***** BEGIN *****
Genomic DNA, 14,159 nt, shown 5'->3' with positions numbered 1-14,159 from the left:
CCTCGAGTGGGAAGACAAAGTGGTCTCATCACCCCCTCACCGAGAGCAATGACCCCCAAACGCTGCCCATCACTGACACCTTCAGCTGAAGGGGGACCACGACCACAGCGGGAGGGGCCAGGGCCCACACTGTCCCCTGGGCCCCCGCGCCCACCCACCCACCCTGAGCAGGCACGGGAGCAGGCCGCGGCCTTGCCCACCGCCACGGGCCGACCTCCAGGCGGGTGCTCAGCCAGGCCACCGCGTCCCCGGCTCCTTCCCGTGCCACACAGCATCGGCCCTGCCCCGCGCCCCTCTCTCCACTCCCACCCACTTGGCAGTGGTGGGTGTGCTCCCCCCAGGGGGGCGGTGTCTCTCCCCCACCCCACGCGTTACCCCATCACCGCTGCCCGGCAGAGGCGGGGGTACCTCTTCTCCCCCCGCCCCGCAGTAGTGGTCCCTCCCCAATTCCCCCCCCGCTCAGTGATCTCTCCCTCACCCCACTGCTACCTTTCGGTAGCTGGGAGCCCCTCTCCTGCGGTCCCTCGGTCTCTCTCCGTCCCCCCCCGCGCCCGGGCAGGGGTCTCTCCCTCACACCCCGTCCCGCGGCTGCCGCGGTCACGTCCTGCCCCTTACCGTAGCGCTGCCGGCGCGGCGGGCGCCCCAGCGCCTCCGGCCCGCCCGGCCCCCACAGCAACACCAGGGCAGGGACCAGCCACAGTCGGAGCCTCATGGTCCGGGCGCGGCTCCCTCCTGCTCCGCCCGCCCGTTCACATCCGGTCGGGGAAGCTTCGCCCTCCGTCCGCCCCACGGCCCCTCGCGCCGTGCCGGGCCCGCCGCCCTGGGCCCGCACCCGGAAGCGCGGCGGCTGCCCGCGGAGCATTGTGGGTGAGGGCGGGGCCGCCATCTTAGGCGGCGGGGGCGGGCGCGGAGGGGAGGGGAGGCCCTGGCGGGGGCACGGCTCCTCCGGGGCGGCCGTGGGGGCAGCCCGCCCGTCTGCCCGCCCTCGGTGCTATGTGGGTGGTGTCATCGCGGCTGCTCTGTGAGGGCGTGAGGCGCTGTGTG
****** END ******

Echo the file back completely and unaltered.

Genomic DNA, 14,159 nt, shown 5'->3' with positions numbered 1-14,159 from the left:
CCTCGAGTGGGAAGACAAAGTGGTCTCATCACCCCCTCACCGAGAGCAATGACCCCCAAACGCTGCCCATCACTGACACCTTCAGCTGAAGGGGGACCACGACCACAGCGGGAGGGGCCAGGGCCCACACTGTCCCCTGGGCCCCCGCGCCCACCCACCCACCCTGAGCAGGCACGGGAGCAGGCCGCGGCCTTGCCCACCGCCACGGGCCGACCTCCAGGCGGGTGCTCAGCCAGGCCACCGCGTCCCCGGCTCCTTCCCGTGCCACACAGCATCGGCCCTGCCCCGCGCCCCTCTCTCCACTCCCACCCACTTGGCAGTGGTGGGTGTGCTCCCCCCAGGGGGGCGGTGTCTCTCCCCCACCCCACGCGTTACCCCATCACCGCTGCCCGGCAGAGGCGGGGGTACCTCTTCTCCCCCCGCCCCGCAGTAGTGGTCCCTCCCCAATTCCCCCCCCGCTCAGTGATCTCTCCCTCACCCCACTGCTACCTTTCGGTAGCTGGGAGCCCCTCTCCTGCGGTCCCTCGGTCTCTCTCCGTCCCCCCCCGCGCCCGGGCAGGGGTCTCTCCCTCACACCCCGTCCCGCGGCTGCCGCGGTCACGTCCTGCCCCTTACCGTAGCGCTGCCGGCGCGGCGGGCGCCCCAGCGCCTCCGGCCCGCCCGGCCCCCACAGCAACACCAGGGCAGGGACCAGCCACAGTCGGAGCCTCATGGTCCGGGCGCGGCTCCCTCCTGCTCCGCCCGCCCGTTCACATCCGGTCGGGGAAGCTTCGCCCTCCGTCCGCCCCACGGCCCCTCGCGCCGTGCCGGGCCCGCCGCCCTGGGCCCGCACCCGGAAGCGCGGCGGCTGCCCGCGGAGCATTGTGGGTGAGGGCGGGGCCGCCATCTTAGGCGGCGGGGGCGGGCGCGGAGGGGAGGGGAGGCCCTGGCGGGGGCACGGCTCCTCCGGGGCGGCCGTGGGGGCAGCCCGCCCGTCTGCCCGCCCTCGGTGCTATGTGGGTGGTGTCATCGCGGCTGCTCTGTGAGGGCGTGAGGCGCTGTGTG